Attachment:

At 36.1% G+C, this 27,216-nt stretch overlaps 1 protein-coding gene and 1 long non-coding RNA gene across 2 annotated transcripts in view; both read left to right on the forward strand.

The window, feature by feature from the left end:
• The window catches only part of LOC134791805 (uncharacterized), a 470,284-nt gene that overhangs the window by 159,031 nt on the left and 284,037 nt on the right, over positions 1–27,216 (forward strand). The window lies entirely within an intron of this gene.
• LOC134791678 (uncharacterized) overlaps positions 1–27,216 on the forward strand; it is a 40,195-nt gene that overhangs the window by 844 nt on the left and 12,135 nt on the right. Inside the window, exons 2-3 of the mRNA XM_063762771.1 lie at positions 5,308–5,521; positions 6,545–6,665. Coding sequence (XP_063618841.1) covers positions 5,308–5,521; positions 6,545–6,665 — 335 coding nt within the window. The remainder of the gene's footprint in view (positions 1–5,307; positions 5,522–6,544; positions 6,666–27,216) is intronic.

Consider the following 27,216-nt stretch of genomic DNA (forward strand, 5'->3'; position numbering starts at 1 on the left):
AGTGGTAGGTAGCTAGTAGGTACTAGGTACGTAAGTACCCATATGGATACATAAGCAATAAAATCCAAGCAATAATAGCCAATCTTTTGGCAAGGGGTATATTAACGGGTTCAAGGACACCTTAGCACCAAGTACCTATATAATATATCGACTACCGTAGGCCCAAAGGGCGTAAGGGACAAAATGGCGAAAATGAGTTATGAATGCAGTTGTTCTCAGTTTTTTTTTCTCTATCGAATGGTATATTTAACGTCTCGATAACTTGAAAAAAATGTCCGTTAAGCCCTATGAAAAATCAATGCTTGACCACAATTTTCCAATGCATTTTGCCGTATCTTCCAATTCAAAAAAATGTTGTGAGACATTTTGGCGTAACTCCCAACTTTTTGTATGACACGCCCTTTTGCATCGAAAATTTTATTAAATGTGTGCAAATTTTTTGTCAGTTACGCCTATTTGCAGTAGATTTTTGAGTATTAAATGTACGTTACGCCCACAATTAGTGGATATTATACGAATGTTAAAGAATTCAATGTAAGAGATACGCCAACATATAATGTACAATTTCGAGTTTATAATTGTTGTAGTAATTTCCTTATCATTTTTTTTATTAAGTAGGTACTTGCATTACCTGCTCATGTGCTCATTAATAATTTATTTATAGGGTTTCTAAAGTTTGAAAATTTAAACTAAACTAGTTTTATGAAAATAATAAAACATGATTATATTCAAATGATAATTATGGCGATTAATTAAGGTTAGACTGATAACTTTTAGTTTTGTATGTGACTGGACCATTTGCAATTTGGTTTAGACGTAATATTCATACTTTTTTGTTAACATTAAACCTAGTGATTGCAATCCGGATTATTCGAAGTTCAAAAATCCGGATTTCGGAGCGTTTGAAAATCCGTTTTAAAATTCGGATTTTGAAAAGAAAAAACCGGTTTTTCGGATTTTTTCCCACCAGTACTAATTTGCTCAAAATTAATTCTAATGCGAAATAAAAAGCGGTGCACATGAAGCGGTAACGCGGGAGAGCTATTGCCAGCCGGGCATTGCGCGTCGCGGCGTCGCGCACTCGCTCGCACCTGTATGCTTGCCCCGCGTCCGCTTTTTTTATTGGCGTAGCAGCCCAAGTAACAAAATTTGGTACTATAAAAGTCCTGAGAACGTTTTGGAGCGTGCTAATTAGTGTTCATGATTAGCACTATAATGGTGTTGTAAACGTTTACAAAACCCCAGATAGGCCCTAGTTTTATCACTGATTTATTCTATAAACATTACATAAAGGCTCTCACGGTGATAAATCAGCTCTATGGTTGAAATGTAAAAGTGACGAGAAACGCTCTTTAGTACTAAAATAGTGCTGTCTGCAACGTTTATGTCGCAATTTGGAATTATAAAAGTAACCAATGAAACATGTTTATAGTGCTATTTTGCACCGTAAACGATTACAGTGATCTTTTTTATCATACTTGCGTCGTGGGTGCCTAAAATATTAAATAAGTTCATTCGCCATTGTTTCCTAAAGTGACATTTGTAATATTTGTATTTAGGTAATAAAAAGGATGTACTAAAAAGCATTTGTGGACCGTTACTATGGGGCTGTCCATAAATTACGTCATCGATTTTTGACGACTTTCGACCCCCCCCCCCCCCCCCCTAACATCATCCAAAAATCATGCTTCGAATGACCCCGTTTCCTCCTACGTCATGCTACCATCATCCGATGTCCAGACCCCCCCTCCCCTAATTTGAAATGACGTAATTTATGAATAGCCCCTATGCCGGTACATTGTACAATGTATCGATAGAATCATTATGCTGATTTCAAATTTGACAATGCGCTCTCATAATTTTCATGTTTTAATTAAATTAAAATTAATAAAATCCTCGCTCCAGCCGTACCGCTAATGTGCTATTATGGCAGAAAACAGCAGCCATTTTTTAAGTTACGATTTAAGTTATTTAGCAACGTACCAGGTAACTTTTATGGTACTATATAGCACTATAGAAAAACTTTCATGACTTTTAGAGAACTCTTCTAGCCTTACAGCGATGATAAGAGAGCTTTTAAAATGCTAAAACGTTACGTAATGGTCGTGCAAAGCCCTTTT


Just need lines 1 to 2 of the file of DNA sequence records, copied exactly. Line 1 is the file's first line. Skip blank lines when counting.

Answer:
At 36.1% G+C, this 27,216-nt stretch overlaps 1 protein-coding gene and 1 long non-coding RNA gene across 2 annotated transcripts in view; both read left to right on the forward strand.

The window, feature by feature from the left end: